Alicudi is the westernmost of the eight islands that make up the Aeolian archipelago, a volcanic island chain north of Sicily. The island is about 40 km (25 mi) west of Lipari, has a total area of 5.2 km2 (2.0 sq mi), and is roughly circular. It is located at .
The island was formed by the long-extinct Montagnola volcano, roughly 150,000 years ago. It has been suggested that the last evolutive act of the island took place only 28,000 years ago.
The island was first populated as long ago as 17th century BC, as some archaeological evidence from this period has been found. Roman ceramic fragments, dating from many centuries later, can be found on the eastern coast of the island.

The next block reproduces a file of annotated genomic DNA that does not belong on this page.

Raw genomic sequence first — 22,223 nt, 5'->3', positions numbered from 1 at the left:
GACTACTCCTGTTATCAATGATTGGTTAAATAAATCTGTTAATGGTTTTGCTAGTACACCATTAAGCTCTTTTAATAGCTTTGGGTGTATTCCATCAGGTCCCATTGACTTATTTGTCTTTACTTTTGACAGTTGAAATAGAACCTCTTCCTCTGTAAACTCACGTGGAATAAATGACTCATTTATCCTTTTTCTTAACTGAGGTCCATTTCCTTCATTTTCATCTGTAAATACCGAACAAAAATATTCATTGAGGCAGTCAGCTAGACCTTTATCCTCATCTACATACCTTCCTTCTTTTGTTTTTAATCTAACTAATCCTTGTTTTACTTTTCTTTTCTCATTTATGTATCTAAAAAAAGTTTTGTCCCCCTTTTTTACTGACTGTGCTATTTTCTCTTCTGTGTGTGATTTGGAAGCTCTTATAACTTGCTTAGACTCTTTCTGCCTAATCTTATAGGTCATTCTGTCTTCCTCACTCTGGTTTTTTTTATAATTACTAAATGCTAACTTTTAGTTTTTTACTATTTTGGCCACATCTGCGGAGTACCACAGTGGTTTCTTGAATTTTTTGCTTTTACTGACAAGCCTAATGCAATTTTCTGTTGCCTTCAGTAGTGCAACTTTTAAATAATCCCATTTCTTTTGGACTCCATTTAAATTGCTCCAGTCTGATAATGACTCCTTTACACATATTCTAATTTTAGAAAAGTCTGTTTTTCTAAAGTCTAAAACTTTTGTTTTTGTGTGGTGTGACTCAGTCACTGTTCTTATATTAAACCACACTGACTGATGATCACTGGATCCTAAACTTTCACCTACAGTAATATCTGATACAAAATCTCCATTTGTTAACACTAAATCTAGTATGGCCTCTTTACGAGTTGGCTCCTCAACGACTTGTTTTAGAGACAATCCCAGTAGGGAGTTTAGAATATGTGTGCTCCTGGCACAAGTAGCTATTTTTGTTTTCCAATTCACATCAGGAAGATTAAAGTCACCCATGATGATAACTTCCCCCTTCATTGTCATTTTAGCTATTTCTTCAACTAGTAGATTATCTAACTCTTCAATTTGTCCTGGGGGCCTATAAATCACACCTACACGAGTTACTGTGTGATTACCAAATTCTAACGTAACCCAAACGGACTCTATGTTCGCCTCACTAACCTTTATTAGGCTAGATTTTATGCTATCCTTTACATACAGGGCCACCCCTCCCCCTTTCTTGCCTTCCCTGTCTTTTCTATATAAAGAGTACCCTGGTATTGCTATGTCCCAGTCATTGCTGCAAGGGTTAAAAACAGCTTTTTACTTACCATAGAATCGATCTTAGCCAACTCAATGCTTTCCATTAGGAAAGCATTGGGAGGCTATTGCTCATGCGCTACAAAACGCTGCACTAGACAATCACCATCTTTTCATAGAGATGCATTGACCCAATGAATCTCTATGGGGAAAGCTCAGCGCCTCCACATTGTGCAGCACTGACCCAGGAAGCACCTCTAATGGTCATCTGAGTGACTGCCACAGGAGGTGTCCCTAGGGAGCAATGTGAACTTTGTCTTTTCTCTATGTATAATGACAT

The modern name of "Alicudi" is a corruption of the island's ancient Greek name of Ericusa (island of Erica), derived from the plant known as the Erica, more commonly known as heather, which still grows on the island’s slopes. For many centuries, Alicudi was the target of frequent incursions by pirates. Consequently, the island’s population was forced to find shelter in small houses constructed on high terraces and also meant that simple agriculture and cultivation of the peach were the foundations of the modest island economy.
Today there are around 120 inhabitants who mostly live off fishing, or the small agriculture of the island. There is only one restaurant on the island and the menu depends greatly on what fish the local fishermen have caught, or what food supplies the hydrofoil brings.
Notes and references
- Giunta, Ezio (2005). "Alicudi". Estateolie 2005 - The Essential Guide: 98–99.